(= 11+9 )
#1: 1. O-O-O Nh3 2. Ba4 Rg1 3. Beb5 Rg5 4. Bfe8 Rd5 5. Bec6 Rd7 6. exd7 Ng5 7. d8=N
Nf7 8. Nxf7#
#2: 1. O-O-O Nh3 2. Kb2 Rg1 3. Rc1 Rg5 4. Rc8 Rf5 5. Ba4 Rxf7 6. Bgxf7 Ng5 7. Beb5
Nh3 8. Rxf8#
|(10) Posted by Rewan Demontay (Real Name: James Malcom) [Thursday, Jun 20, 2019 18:45]; edited by Rewan Demontay (Real Name: James Malcom) [19-06-20]|
Annnnnddd I just found a cook:
1. O-O-O Nh3 2. Kb2 Ng5 3. Rc1 Nxf7 4. Rc8 Nd6 5. Bgf7 Nxe8 6. Rxe8 Rg1 7. Rxf8#
I'm currently experimenting with this setup. Th idea here is to delay the White rook's attack range entrance onto the 8th rank.
(= 11+9 )
EDIT: And already any hope of a h#8 is fricked here. See below. Looks like I need an entirety difference matrix.
1. O-O-O Nh3 2. Kb2 Ng5 3. Ra1 Nxf7 4. Bb5 Nd6 5. Bf7 Nxc8 6. Ra8 Nd6 7. Rxf8#
Although, if this 7 upholds, it might make a nice little puzzle, given how tricky it was for me to find the right sequence.
|(11) Posted by Frank Richter [Thursday, Jun 20, 2019 19:23]|
This is easily cooked with 4.N:h7 R:h7#
The Degenkolbe/Dowd is an interesting find.
|(12) Posted by Rewan Demontay (Real Name: James Malcom) [Thursday, Jun 20, 2019 19:25]|
Also, Frank, the PBD link in one of your earlier replies does not work as usual for them links. Could you give the search terms please? Also, it is possible to search for for then one criteria at a time in PBD?
|(13) Posted by Frank Richter [Thursday, Jun 20, 2019 20:31]|
To which criteria do you refer?
Yes, it's possible to combine them.
Example: G='h#' and STIP='h#2' and SOL='0-0' etc.
And more advanced queries are possible too, please refer to the given examples there.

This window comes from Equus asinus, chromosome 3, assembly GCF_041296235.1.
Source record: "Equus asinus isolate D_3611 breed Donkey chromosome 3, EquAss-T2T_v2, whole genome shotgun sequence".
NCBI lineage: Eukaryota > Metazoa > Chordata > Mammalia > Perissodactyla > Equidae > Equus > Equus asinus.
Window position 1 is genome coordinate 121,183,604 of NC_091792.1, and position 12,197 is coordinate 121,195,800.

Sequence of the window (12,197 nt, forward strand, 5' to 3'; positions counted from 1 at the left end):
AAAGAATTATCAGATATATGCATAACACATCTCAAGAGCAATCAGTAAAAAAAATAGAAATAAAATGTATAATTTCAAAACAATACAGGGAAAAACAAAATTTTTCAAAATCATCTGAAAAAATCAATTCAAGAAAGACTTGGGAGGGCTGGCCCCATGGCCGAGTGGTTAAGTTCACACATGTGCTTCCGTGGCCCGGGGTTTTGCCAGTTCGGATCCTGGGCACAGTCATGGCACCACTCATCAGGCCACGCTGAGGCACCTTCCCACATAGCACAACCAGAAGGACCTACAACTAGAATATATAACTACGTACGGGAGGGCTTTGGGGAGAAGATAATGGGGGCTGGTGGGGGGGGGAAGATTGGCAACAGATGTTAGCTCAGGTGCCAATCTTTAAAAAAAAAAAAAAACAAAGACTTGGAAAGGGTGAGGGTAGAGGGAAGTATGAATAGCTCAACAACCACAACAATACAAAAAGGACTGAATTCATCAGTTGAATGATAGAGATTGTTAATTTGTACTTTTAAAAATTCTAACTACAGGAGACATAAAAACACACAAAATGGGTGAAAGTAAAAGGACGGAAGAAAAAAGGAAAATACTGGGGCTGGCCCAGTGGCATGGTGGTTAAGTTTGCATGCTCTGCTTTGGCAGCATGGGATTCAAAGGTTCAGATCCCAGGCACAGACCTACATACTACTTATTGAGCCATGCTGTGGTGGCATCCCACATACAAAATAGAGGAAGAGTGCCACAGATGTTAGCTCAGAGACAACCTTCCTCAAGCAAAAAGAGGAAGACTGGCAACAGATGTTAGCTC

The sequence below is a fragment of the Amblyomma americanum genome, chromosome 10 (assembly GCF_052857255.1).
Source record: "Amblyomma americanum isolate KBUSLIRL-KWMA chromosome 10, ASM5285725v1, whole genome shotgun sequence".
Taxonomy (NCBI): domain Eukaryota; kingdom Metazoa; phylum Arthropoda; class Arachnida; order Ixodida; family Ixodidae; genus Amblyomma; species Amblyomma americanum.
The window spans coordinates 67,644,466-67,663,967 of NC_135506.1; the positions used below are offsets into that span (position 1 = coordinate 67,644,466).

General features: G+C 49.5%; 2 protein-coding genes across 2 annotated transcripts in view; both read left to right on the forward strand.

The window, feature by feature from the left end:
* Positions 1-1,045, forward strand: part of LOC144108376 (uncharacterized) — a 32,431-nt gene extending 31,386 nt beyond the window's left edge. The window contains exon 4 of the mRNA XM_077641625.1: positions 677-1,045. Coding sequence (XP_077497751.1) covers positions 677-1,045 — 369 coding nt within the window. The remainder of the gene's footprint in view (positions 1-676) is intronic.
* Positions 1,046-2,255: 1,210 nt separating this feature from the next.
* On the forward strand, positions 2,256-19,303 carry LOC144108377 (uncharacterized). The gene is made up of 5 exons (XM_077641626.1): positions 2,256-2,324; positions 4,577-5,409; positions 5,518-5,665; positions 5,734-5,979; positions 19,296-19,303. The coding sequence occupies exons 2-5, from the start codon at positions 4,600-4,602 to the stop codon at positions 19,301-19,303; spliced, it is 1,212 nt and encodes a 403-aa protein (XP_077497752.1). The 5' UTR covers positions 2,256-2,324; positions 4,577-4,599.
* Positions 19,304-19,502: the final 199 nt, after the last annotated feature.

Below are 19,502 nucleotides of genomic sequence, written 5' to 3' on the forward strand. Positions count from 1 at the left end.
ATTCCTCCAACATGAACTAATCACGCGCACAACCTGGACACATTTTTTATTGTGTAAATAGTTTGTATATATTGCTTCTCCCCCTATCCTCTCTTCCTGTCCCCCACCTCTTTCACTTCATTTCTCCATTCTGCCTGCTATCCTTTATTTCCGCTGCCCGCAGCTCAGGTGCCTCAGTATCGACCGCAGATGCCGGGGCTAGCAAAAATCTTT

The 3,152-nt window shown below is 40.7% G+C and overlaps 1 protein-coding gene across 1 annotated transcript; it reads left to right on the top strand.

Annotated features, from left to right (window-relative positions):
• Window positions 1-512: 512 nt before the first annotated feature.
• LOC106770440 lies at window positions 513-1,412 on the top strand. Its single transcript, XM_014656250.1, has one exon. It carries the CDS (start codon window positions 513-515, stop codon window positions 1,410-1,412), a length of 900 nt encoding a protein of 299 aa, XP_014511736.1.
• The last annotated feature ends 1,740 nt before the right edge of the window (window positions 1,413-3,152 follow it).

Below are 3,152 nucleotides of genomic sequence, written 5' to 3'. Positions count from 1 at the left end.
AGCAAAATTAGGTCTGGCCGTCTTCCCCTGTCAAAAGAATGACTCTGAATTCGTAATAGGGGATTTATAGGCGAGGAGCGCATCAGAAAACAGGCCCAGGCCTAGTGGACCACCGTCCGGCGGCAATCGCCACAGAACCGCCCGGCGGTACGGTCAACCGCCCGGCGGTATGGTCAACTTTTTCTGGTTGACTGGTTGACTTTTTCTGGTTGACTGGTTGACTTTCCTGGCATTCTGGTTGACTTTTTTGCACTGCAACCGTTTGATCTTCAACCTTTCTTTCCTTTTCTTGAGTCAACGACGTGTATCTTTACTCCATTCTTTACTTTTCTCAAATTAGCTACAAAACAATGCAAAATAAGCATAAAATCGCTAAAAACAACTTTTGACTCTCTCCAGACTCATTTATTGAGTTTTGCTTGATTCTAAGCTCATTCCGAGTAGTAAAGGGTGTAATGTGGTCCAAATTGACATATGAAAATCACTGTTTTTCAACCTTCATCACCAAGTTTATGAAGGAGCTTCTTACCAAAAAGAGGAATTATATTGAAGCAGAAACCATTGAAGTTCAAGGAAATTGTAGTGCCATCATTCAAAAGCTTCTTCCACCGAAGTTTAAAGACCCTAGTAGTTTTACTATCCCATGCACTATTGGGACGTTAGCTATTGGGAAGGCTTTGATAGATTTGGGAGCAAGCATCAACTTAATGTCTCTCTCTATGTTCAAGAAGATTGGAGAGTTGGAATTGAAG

Looking for a single problem you may using PROBID='P1234567'
Hope it helps.
|(14) Posted by Rewan Demontay (Real Name: James Malcom) [Thursday, Jun 20, 2019 21:14]; edited by Rewan Demontay (Real Name: James Malcom) [19-06-20]|
Eh, just dkrgo about it.
Also, seeing as how a mate I'm three I'm the least possible amount of moves this kind of problem can have (as far as I know), what do you think is the most economic way to do that?
This is the best that I could come up with.
(= 6+7 )
It should be easy enough to solve. It's White to move and mate.
What about the longest possible dual free version? Or does Frank's h#7 cover that?
Is an h#8 possible at all with promoted pieces?
|(15) Posted by Vitaly Medintsev [Thursday, Jun 20, 2019 22:14]|
On this web page you will find all Search Expression, Boolean Operators and Wild Cards for PDB Server https://pdb.dieschwalbe.de/article.jsp?idx=3
|(16) Posted by Olaf Jenkner [Tuesday, Jun 25, 2019 00:02]; edited by Olaf Jenkner [19-06-25]|
A new record is easily done.
Take the zero-position of the problem "Mirko Degenkolbe & Steven B. Dowd" and add a black knight on b2, h#7,5
|(17) Posted by Olaf Jenkner [Tuesday, Jun 25, 2019 00:13]|
Sorry, I missed one more half move.
Put bPf3 to e4 and add a white knight on f3: h#8
|(18) Posted by Olaf Jenkner [Tuesday, Jun 25, 2019 00:19]|
The next one:
Put the white knight f3 to e5 and add a black knight on f3: h#8,5
I should go to sleep...
|(19) Posted by Olaf Jenkner [Thursday, Jun 27, 2019 19:07]|
Mirko Degenkolbe gave me some information about this "record":
The h#7 above mentioned was part of a small article by Degenkolbe and Dowd published 2010 in "Die Schwalbe".
They found nearly the same position as mine (wSd4 instead of e5)but did not publish that ugly thing.
After reading the article Hannes Baumann found the position as well.
We can say the record is h#8,5 but never published.
|(20) Posted by Rewan Demontay (Real Name: James Malcom) [Saturday, Jun 29, 2019 14:40]|
Do you mind putting up the h#8.6 position please? And thanks!
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MatPlus.Net Forum Helpmates When castling must be the first move